Ohio governor says some businesses may reopen after May 1


By ANDREW WELSH-HUGGINS and MARK GILLISPIE - Associated Press



COLUMBUS, Ohio (AP) — Some Ohio businesses could begin reopening after May 1 as long as proper precautions are taken amid the pandemic, Gov. Mike DeWine said Thursday.

Social distancing, the cleaning of surfaces, frequent hand-washing and mask wearing must continue, he said.

DeWine said he understands the importance of getting the economy moving again, but Ohio must be careful to avoid problems such as future COVID-19 spikes after society has reopened. The state will keep a close eye on supplies of personal protective equipment like gowns, masks and face shields, and also on testing, the governor said.

“If we don’t do it right, the consequences are horrendous,” DeWine said.

A look at other coronavirus-related developments Thursday in Ohio:

ECONOMY

The state reported 158,678 unemployment compensation claims for the week ending April 11 for a total of 855,197 over the past four weeks. That is significantly above the combined 715,512 claims filed in the previous two years, according to the human services agency.

The state has paid a record $227 million to more than 271,000 individuals who filed for unemployment in the past four weeks.

Nationally, a record 22 million people have sought jobless benefits, including 5.2 million new claims reported Thursday.

___

HOSPITALS

The percentage of beds available in Ohio hospitals is unchanged since before the coronavirus pandemic began, and so far facilities set aside to take extra patients are going unused, hospital officials said.

The cancellation of elective surgeries, Ohio’s stay-at-home order and adherence to social distancing practices have allowed hospital systems in the state to avoid the surges in coronavirus patients that have overwhelmed hospitals in other states, officials said.

Ohio hospital bed use in the last four weeks has remained steady at between 50% and 60%, which is the average in normal times, said John Palmer, a spokesman for the Ohio Hospital Association.

In Cleveland, just over half of University Hospitals’ 1,800 beds were occupied earlier this week, with 58% of intensive care beds in use, said Dr. William Brien, the system’s chief medical officer and chief quality officer. Officials planned for a surge in coronavirus cases of as much as 300% of the system’s bed capacity, he said.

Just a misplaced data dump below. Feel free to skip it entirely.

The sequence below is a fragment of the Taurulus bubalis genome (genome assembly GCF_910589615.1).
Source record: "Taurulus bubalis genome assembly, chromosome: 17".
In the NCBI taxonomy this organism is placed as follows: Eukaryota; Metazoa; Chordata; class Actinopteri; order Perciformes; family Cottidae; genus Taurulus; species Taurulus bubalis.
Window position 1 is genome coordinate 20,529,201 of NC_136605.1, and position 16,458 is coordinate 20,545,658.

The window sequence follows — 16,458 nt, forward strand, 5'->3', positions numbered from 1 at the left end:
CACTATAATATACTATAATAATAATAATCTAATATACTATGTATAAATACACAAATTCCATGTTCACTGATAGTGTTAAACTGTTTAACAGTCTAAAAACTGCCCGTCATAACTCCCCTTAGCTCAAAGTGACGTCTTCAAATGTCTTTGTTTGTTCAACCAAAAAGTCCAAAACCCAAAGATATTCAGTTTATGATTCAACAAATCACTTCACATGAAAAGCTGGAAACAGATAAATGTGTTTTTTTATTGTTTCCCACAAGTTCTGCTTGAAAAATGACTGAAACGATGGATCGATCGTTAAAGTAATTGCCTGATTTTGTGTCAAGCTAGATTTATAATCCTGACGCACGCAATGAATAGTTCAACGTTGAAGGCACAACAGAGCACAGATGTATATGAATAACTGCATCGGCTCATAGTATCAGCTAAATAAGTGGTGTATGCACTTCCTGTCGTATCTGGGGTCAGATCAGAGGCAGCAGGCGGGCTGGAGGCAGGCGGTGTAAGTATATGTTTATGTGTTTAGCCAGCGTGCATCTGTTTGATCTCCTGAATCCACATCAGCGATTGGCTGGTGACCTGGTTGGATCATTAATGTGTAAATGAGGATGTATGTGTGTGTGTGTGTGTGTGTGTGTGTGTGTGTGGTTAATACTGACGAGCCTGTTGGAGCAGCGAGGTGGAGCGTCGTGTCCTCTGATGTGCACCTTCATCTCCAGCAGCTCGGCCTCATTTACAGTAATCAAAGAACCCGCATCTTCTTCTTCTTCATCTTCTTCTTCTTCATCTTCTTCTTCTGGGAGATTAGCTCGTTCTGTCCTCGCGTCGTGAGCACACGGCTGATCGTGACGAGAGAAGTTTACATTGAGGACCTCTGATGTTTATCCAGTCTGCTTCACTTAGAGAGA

Brien said he is cautiously optimistic as COVID-19 infections in the state appear to have plateaued.

Hospital systems throughout Ohio made plans together to create hospital capacity in facilities such as convention centers and university field houses that have not been needed thus far. In Cleveland, University Hospitals, the Cleveland Clinic and MetroHealth Medical Center worked closely together in anticipation of a surge in coronavirus cases, Brien said.

“We were prepared, and maybe had a little luck going for us, too,” Brien said.

The COVID-19 threat will not completely dissipate until the vast majority of the population becomes immune, which is known as herd protection, or an effective vaccine becomes available, Brien said. DeWine made the same point earlier this week.

___

CASES

To date, Ohio has confirmed more than 8,400 cases and 389 deaths, according to new federal guidelines that allow cases and deaths considered “probable” COVID-19 infections without a positive test.

The pandemic has caused more than 2,300 hospitalizations in Ohio, with more than 700 people needing treatment in intensive care units.

Health care workers account for 20% of the overall cases in the state. Nursing homes have reported more than 800 cases, or about one in 10.

The virus has infected more than 150 state prison employees and more than 270 inmates, and killed one guard and three inmates. Six inmates have died at a federal prison in Elkton in eastern Ohio.

For most people, the virus causes mild or moderate symptoms that clear up in a couple of weeks. Older adults and people with existing health problems are at higher risk of more severe illness, including pneumonia, or death.

___

Gillispie reported from Cleveland.

By ANDREW WELSH-HUGGINS and MARK GILLISPIE

Associated Press